The eye opening truth is: Too much screen time is damaging to your eyes. Blue light passes the cornea and lense and penetrates to the retina in the back of your eye. This causes troubling side effects including sleep deprivation, change in melatonin levels and cellular damage.
In an article published in the Jan/Feb issue of The Atlantic, James Hamblin writes; When light enters your eye it hits the retina, which relays signals to the core of the brain the hypothalamus. The size of an almond, the hypothalamus has more importance per volume than any other part of your body. This almond is the interface between the electricity of the nervous system and the hormones of the endocrine system. It takes sensory information and directs the body's responses so the body can stay alive. Among other roles in maintaining bodily homeostasis, appetite, thirst, heart rate, the hypothalamus controls sleep cycles. When your retinas start taking in less light your hypothalamus assumes it's time to sleep. So it wakes up its neighbor the pineal gland and says "hey make some Melatonin and shoot it into the blood, and you become sleepy." All of this is why we are told to minimize screen time before bed. Phones and tablets emit light that's skewed heavily towards the blue end of the visible spectrum and some research suggests that these frequencies are especially influential in human sleep cycles.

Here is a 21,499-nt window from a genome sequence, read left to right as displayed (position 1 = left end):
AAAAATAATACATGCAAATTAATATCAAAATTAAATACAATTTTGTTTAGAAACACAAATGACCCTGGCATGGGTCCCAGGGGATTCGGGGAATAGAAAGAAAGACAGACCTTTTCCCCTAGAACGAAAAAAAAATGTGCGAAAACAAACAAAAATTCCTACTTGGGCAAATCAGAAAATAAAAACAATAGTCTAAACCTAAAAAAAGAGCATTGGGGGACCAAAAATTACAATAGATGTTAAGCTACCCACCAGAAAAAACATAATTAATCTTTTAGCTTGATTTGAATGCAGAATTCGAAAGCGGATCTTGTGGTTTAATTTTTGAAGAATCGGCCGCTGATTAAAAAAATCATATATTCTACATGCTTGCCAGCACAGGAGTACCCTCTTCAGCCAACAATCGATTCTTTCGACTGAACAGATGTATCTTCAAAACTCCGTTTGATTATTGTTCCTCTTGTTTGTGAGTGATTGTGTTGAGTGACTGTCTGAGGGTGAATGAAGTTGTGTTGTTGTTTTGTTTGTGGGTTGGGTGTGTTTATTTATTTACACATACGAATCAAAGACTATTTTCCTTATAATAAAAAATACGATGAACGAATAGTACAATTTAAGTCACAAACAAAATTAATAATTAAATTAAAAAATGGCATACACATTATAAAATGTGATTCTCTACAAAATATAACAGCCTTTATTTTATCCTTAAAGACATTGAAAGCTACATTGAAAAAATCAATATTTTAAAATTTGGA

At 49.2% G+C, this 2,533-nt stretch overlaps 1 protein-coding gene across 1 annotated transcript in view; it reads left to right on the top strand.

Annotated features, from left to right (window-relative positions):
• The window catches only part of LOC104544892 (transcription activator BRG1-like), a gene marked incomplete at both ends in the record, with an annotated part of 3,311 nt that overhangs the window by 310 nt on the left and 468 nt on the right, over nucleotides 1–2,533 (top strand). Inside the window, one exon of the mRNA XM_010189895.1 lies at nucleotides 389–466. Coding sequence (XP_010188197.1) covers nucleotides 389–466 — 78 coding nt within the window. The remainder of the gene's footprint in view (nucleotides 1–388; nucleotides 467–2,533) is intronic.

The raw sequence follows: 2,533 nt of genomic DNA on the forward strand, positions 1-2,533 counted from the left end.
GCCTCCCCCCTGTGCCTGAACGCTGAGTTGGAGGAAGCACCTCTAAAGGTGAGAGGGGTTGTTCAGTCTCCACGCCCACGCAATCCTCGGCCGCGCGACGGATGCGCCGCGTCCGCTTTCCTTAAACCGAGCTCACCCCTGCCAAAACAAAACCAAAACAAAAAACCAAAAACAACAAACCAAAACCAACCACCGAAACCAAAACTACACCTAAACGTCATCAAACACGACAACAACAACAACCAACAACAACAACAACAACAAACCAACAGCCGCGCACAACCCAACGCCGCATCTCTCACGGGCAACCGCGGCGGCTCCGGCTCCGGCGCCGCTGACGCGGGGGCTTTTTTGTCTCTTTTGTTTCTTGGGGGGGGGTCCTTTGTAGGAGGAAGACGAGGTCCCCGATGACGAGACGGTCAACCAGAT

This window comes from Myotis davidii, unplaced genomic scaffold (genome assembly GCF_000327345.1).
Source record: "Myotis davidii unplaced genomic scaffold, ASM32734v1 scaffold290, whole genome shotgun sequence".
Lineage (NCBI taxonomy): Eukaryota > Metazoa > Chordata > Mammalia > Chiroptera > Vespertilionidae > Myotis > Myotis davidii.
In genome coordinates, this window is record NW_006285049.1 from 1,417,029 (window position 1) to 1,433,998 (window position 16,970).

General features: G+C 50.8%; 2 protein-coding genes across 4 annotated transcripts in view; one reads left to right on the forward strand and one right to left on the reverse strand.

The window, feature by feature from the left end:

Kazuo Tsubota, President of the International Blue Light Society, promotes public awareness of pertinent research on the physical effects of light.